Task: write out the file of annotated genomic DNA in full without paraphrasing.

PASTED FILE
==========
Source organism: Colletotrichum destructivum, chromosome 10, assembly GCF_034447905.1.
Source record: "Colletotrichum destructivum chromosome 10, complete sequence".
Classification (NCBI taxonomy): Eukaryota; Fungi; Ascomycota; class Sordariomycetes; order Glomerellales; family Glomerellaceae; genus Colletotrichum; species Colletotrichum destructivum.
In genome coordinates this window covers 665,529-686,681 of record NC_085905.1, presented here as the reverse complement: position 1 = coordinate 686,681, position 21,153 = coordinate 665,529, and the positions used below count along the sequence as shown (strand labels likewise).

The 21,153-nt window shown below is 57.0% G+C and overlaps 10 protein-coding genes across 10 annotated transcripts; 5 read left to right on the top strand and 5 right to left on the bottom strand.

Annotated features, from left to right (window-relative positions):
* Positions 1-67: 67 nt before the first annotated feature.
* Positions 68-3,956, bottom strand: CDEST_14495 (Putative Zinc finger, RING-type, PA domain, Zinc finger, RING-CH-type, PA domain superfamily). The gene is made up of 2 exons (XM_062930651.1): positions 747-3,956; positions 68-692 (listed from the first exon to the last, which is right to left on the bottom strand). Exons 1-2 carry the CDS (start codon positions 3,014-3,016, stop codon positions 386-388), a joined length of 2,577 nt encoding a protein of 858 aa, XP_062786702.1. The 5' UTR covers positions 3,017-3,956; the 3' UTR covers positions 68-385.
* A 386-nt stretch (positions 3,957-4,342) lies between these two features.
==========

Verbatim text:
Source organism: Colletotrichum destructivum, chromosome 10, assembly GCF_034447905.1.
Source record: "Colletotrichum destructivum chromosome 10, complete sequence".
Classification (NCBI taxonomy): Eukaryota; Fungi; Ascomycota; class Sordariomycetes; order Glomerellales; family Glomerellaceae; genus Colletotrichum; species Colletotrichum destructivum.
In genome coordinates this window covers 665,529-686,681 of record NC_085905.1, presented here as the reverse complement: position 1 = coordinate 686,681, position 21,153 = coordinate 665,529, and the positions used below count along the sequence as shown (strand labels likewise).

The 21,153-nt window shown below is 57.0% G+C and overlaps 10 protein-coding genes across 10 annotated transcripts; 5 read left to right on the top strand and 5 right to left on the bottom strand.

Annotated features, from left to right (window-relative positions):
* Positions 1-67: 67 nt before the first annotated feature.
* Positions 68-3,956, bottom strand: CDEST_14495 (Putative Zinc finger, RING-type, PA domain, Zinc finger, RING-CH-type, PA domain superfamily). The gene is made up of 2 exons (XM_062930651.1): positions 747-3,956; positions 68-692 (listed from the first exon to the last, which is right to left on the bottom strand). Exons 1-2 carry the CDS (start codon positions 3,014-3,016, stop codon positions 386-388), a joined length of 2,577 nt encoding a protein of 858 aa, XP_062786702.1. The 5' UTR covers positions 3,017-3,956; the 3' UTR covers positions 68-385.
* A 386-nt stretch (positions 3,957-4,342) lies between these two features.